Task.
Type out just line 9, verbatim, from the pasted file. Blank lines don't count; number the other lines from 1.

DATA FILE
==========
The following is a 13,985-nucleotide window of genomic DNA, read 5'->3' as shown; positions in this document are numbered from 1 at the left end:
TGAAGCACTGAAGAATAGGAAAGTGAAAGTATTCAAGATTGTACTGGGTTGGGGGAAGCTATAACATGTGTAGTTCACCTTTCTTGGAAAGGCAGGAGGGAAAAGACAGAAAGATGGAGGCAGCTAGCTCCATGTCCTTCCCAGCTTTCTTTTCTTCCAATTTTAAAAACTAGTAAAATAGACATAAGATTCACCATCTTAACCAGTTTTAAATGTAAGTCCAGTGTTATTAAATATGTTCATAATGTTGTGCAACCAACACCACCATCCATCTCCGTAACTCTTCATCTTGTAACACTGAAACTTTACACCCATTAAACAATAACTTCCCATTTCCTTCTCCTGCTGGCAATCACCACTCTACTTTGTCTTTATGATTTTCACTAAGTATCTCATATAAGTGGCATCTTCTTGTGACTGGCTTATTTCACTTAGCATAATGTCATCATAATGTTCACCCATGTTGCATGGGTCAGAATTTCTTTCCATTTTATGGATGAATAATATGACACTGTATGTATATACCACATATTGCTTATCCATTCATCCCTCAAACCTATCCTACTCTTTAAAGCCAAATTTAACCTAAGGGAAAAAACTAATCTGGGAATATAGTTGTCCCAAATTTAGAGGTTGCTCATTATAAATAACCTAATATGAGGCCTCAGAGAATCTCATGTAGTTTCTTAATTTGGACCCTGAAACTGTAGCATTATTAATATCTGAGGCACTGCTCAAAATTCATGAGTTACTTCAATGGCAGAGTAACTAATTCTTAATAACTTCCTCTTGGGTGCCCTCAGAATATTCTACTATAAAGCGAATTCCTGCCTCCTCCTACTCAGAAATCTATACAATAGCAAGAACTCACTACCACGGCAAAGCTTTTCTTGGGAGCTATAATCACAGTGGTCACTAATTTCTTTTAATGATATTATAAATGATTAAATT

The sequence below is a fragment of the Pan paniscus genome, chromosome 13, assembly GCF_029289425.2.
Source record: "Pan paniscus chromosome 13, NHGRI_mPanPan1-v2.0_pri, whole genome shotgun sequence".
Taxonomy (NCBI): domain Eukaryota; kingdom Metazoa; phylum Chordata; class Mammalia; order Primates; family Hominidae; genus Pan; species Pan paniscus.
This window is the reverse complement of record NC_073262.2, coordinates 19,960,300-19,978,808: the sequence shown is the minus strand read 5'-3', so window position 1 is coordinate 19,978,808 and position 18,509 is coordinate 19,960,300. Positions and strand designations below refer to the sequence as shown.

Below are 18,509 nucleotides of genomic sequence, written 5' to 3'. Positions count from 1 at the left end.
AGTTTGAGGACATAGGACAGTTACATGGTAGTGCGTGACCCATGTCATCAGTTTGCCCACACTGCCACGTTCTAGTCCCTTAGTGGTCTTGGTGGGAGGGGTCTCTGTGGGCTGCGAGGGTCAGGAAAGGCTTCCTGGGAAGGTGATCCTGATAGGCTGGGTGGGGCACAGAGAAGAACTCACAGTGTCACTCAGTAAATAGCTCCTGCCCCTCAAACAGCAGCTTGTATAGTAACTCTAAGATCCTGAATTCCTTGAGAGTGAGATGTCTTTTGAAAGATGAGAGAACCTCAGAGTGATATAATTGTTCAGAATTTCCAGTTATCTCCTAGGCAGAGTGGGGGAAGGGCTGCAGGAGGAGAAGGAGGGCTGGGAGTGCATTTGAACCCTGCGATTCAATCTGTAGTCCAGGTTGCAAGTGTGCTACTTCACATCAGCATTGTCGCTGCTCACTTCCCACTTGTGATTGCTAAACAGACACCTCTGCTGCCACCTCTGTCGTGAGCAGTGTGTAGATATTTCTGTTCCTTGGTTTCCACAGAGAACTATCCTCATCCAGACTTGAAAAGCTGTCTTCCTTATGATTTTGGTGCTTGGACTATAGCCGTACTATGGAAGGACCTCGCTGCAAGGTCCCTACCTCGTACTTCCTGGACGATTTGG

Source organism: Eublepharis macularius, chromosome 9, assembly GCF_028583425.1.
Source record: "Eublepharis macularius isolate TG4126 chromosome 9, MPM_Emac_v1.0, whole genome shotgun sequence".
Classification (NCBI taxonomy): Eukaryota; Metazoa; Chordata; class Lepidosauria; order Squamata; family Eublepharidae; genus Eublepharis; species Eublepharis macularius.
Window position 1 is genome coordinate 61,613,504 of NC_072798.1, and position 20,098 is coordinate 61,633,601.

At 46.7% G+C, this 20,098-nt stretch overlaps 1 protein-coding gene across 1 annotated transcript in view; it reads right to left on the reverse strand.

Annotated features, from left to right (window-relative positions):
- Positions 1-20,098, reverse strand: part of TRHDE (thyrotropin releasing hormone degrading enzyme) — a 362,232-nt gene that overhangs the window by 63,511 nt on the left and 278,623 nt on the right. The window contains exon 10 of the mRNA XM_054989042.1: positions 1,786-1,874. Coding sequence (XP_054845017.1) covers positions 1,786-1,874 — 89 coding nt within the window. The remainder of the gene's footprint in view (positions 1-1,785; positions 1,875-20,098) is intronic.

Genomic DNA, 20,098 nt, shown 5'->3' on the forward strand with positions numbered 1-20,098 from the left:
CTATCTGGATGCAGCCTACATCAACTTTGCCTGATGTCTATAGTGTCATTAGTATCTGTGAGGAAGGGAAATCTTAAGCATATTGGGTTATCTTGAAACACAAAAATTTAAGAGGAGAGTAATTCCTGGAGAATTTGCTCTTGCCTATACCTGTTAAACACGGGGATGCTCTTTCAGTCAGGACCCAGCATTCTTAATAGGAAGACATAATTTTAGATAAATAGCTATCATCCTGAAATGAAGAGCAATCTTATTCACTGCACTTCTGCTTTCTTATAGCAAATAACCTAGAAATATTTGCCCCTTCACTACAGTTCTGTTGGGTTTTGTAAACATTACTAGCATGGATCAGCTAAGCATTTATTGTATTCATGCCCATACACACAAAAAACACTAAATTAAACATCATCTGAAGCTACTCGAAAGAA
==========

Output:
Source organism: Eublepharis macularius, chromosome 9, assembly GCF_028583425.1.